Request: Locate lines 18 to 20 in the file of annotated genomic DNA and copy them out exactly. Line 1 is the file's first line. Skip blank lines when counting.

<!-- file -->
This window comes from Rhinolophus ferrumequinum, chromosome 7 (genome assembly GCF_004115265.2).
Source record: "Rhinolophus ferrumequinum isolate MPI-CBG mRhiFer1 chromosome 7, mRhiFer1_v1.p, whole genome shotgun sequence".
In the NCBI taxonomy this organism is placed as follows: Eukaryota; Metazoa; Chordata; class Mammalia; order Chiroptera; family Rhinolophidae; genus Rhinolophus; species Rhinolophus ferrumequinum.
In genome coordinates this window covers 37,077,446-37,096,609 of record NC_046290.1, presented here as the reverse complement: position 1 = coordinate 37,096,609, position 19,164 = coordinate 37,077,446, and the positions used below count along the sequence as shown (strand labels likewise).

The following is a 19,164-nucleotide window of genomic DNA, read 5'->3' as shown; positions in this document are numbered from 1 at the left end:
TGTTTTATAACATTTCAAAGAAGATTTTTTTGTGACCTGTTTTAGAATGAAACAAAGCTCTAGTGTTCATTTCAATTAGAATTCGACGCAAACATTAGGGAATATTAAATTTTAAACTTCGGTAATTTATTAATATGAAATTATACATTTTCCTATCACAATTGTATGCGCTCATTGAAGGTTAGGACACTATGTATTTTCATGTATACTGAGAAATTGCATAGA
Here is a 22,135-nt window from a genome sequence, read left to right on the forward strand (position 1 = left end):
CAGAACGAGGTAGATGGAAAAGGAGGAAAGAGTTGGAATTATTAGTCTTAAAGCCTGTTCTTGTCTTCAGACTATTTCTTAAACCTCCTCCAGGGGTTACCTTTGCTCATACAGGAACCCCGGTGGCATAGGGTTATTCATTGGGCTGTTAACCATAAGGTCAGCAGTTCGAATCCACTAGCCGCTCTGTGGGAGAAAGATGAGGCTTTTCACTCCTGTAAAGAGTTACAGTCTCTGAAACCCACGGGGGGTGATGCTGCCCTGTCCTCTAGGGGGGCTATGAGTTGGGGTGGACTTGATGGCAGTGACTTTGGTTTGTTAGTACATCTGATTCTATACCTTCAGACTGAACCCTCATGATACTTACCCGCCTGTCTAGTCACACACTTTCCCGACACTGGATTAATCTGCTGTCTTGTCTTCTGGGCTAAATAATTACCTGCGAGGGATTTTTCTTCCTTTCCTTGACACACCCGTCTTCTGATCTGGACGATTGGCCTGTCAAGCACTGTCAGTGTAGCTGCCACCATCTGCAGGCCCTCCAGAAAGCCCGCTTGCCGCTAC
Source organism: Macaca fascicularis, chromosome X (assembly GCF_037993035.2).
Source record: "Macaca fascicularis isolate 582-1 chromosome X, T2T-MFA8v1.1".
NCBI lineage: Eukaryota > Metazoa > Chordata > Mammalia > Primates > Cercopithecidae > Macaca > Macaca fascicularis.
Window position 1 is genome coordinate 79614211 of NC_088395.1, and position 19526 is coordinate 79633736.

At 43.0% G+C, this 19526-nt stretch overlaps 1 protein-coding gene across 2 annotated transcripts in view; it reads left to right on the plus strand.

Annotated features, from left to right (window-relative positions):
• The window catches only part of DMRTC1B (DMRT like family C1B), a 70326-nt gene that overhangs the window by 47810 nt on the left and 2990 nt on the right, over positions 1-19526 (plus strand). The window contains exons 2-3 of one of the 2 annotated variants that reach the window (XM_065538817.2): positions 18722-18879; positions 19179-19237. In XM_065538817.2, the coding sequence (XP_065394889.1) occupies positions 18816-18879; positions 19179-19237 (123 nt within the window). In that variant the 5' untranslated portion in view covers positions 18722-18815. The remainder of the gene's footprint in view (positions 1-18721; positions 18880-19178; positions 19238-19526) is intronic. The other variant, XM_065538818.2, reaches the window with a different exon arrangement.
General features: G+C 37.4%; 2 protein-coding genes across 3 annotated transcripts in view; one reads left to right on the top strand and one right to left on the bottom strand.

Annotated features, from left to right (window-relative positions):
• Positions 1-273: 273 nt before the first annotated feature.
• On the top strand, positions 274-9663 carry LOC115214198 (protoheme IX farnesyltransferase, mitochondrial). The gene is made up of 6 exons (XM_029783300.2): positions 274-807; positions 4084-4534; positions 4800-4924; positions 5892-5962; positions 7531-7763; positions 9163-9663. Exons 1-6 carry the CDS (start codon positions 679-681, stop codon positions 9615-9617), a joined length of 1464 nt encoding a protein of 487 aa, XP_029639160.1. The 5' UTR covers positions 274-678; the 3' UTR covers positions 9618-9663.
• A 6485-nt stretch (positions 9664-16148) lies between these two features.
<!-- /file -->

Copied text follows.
• Positions 1-273: 273 nt before the first annotated feature.
• On the top strand, positions 274-9663 carry LOC115214198 (protoheme IX farnesyltransferase, mitochondrial). The gene is made up of 6 exons (XM_029783300.2): positions 274-807; positions 4084-4534; positions 4800-4924; positions 5892-5962; positions 7531-7763; positions 9163-9663. Exons 1-6 carry the CDS (start codon positions 679-681, stop codon positions 9615-9617), a joined length of 1464 nt encoding a protein of 487 aa, XP_029639160.1. The 5' UTR covers positions 274-678; the 3' UTR covers positions 9618-9663.
• A 6485-nt stretch (positions 9664-16148) lies between these two features.